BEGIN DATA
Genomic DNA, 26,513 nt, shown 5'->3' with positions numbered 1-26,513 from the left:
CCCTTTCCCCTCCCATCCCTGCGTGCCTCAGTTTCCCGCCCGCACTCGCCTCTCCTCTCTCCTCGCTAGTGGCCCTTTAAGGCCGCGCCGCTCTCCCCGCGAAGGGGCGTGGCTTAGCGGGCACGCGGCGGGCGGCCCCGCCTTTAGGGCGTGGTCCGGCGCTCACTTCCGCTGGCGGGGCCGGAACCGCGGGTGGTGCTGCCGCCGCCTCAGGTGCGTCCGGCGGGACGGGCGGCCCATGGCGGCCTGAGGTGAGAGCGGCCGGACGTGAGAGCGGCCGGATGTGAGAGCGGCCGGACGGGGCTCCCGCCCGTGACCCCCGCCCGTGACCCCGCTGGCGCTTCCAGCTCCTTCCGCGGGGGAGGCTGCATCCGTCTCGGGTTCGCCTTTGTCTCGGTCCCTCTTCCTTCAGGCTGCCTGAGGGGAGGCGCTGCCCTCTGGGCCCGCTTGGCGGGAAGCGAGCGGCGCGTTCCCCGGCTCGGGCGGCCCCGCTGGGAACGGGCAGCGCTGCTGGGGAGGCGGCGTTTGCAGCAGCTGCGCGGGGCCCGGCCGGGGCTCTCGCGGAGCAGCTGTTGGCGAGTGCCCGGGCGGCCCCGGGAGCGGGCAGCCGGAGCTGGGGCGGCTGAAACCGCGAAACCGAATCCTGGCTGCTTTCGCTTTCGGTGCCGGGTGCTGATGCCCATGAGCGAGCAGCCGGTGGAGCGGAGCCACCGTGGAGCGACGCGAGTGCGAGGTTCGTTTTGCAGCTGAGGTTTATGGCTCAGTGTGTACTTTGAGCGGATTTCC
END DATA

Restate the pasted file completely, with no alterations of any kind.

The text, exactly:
Genomic DNA, 26,513 nt, shown 5'->3' with positions numbered 1-26,513 from the left:
CCCTTTCCCCTCCCATCCCTGCGTGCCTCAGTTTCCCGCCCGCACTCGCCTCTCCTCTCTCCTCGCTAGTGGCCCTTTAAGGCCGCGCCGCTCTCCCCGCGAAGGGGCGTGGCTTAGCGGGCACGCGGCGGGCGGCCCCGCCTTTAGGGCGTGGTCCGGCGCTCACTTCCGCTGGCGGGGCCGGAACCGCGGGTGGTGCTGCCGCCGCCTCAGGTGCGTCCGGCGGGACGGGCGGCCCATGGCGGCCTGAGGTGAGAGCGGCCGGACGTGAGAGCGGCCGGATGTGAGAGCGGCCGGACGGGGCTCCCGCCCGTGACCCCCGCCCGTGACCCCGCTGGCGCTTCCAGCTCCTTCCGCGGGGGAGGCTGCATCCGTCTCGGGTTCGCCTTTGTCTCGGTCCCTCTTCCTTCAGGCTGCCTGAGGGGAGGCGCTGCCCTCTGGGCCCGCTTGGCGGGAAGCGAGCGGCGCGTTCCCCGGCTCGGGCGGCCCCGCTGGGAACGGGCAGCGCTGCTGGGGAGGCGGCGTTTGCAGCAGCTGCGCGGGGCCCGGCCGGGGCTCTCGCGGAGCAGCTGTTGGCGAGTGCCCGGGCGGCCCCGGGAGCGGGCAGCCGGAGCTGGGGCGGCTGAAACCGCGAAACCGAATCCTGGCTGCTTTCGCTTTCGGTGCCGGGTGCTGATGCCCATGAGCGAGCAGCCGGTGGAGCGGAGCCACCGTGGAGCGACGCGAGTGCGAGGTTCGTTTTGCAGCTGAGGTTTATGGCTCAGTGTGTACTTTGAGCGGATTTCC